Intelligence and Counter-Intelligence
SECTION 1: GENERAL
- This chapter deals with the more important aspects of intelligence and
counter-intelligence during ATOPS.
Importance of Intelligence
- During conventional operations the enemy is clearly defined and easily
identifiable. The nature of his Organization and equipment, together with
the relative ease of identification, facilitates the intelligence personnel's'
task of predicting future enemy actions. A major characteristic of ATOPS,
however, is that the terrorist merges with or may be part of a local
population. Enemy action is likely to be characterized by guerrilla tactics
employing equipment requiring virtually no large-scale identifiable
- During ATOPS therefore, a more intensive intelligence effort is demanded
in order to provide commanders with the detailed and timely intelligence
required. Intelligence concerning the local population becomes a prime
requirement. An efficient intelligence system is essential to ensure that
ATOPS are successful and there is no waste of time, manpower or resources.
Importance of Counter-Intelligence
- The value of effective counter-intelligence cannot be overemphasized. To
offset his inferiority in manpower, equipment and resources, the enemy
relies on surprise to achieve success. The degree of surprise he attains is
in direct proportion to the amount of intelligence he is able to collect.
Unless the enemy's intelligence collection is countered, he will be able to
concentrate his limited means with impunity against vulnerable areas and
where reaction by forces will be weakest.
- Effective counter-intelligence during ATOPS is again complicated by the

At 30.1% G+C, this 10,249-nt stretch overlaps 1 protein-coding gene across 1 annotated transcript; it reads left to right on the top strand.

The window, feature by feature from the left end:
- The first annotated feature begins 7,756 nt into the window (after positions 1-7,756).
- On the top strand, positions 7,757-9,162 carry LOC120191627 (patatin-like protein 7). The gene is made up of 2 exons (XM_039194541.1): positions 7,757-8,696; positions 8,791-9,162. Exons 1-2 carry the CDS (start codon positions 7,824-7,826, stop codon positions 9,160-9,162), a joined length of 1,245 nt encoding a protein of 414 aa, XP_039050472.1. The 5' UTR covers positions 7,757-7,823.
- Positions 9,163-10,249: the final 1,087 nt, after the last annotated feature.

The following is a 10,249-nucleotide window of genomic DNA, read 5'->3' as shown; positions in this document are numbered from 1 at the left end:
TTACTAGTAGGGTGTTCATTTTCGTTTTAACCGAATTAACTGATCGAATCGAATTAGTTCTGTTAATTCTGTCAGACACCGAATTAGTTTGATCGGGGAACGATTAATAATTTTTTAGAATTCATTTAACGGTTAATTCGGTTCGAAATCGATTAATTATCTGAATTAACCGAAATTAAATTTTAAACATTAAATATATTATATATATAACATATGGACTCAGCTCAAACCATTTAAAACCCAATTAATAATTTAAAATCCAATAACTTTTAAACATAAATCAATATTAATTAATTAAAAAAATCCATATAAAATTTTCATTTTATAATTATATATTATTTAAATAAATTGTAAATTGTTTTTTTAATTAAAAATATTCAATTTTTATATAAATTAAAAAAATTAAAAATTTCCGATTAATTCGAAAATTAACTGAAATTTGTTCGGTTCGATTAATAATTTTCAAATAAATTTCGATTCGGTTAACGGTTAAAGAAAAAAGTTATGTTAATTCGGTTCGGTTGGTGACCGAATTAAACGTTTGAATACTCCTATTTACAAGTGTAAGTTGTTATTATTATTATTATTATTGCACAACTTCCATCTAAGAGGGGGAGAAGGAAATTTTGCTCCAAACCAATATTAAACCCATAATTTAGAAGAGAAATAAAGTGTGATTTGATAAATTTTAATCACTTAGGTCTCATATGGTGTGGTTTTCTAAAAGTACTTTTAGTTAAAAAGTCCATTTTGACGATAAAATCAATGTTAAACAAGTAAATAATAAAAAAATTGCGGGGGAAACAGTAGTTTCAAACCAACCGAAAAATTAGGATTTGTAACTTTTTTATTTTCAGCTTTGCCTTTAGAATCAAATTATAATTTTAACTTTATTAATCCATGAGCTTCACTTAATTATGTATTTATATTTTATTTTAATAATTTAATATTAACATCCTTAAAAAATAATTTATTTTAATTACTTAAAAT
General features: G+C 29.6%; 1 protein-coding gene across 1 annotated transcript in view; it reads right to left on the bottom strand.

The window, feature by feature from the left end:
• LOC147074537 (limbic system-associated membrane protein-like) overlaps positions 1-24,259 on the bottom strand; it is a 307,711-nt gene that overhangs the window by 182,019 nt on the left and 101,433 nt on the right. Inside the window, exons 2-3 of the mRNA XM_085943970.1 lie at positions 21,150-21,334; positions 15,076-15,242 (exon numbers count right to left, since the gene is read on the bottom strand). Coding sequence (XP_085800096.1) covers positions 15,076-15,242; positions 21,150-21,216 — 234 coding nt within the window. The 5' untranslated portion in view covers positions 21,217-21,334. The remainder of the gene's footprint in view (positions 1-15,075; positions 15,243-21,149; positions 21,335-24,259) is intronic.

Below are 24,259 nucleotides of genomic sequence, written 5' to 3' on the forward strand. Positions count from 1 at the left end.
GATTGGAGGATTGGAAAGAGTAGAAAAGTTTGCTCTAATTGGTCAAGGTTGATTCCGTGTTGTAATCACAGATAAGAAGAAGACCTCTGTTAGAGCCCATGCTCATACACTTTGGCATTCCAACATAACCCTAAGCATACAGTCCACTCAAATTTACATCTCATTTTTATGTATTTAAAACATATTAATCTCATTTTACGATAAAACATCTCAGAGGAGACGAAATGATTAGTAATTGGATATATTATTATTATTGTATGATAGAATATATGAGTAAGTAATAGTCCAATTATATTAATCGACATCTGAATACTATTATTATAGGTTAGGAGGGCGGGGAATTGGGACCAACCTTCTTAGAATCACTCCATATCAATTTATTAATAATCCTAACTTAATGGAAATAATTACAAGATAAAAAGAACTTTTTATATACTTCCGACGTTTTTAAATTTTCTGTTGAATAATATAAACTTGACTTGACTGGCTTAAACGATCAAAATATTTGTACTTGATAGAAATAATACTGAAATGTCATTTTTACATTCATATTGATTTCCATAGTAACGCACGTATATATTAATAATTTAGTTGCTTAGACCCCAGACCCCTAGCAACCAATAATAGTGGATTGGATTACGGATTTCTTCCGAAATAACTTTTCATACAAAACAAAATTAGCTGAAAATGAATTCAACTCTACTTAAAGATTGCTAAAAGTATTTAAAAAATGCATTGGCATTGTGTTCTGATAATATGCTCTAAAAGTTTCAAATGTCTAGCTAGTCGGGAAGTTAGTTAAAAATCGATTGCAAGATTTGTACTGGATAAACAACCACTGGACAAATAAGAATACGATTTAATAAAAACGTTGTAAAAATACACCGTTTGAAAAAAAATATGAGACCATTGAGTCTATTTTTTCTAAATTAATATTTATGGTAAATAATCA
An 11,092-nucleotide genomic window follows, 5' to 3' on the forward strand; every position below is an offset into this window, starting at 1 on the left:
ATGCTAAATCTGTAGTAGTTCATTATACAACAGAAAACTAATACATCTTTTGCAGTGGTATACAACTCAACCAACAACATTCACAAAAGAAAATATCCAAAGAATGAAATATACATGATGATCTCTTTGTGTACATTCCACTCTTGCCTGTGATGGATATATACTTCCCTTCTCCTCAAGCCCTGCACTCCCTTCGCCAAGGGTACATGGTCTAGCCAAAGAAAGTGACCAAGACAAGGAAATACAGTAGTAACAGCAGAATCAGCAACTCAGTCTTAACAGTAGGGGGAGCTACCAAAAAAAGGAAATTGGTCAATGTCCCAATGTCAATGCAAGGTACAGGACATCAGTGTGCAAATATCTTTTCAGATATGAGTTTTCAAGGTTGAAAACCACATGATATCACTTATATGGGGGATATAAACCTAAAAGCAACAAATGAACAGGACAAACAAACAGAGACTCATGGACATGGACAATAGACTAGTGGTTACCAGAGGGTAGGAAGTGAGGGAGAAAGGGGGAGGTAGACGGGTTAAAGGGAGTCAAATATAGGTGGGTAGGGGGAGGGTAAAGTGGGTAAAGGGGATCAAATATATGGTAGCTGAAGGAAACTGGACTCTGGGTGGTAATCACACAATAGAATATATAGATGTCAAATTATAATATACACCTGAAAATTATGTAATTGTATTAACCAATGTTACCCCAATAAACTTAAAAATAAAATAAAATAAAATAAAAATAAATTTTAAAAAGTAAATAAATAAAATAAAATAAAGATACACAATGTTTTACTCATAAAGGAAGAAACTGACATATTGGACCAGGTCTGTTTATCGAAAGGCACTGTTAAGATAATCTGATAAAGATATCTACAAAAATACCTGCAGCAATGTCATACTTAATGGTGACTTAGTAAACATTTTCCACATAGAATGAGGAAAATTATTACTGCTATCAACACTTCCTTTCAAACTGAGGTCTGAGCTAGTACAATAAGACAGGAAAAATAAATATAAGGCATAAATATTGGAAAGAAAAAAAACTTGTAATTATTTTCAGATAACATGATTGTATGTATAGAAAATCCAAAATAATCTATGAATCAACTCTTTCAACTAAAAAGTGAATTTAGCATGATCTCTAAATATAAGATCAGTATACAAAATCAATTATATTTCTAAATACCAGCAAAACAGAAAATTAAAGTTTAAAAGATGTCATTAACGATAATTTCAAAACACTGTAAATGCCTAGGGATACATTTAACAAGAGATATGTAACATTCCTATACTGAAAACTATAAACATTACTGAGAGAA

enemy infiltrating the local population. This can facilitate his collection
efforts and prejudice the counter-intelligence task. Sound cooperation
between all affected forces, services and civil authorities assumes even
Responsibility Of Commanders
- Commanders at all levels are responsible for the coordination and
processing of intelligence required for the planning and conduct of
operations. This responsibility embraces the following:
- The collection of information.
- The collation of information.
- The dissemination of intelligence to all levels.
- Those counter-intelligence measures required to ensure military
security within a commander's sphere of responsibility.
- Commanders must decide whether to react immediately upon
information/intelligence received, or whether to delay reaction until
additional information is obtained. Commanders must ensure that their
actions do not prematurely betray the information they have at their
disposal, as untimely action could compromise the success of future
operations. Successful utilization of intelligence requires experience and a
thorough knowledge of the enemy in the area.
- Coordination. The successful conduct of ATOPS
dictates close cooperation and interaction between security forces, civil
authorities and the local population. It also demands the coordination of
the efforts of the various organizations and agencies contributing to the
overall intelligence effort in the area. Duplication of gaps in the
intelligence effort resulting from poor coordination could neutralize the
effectiveness of the whole intelligence effort. Military forces are unable
to collect all the information they require; on the other hand, they may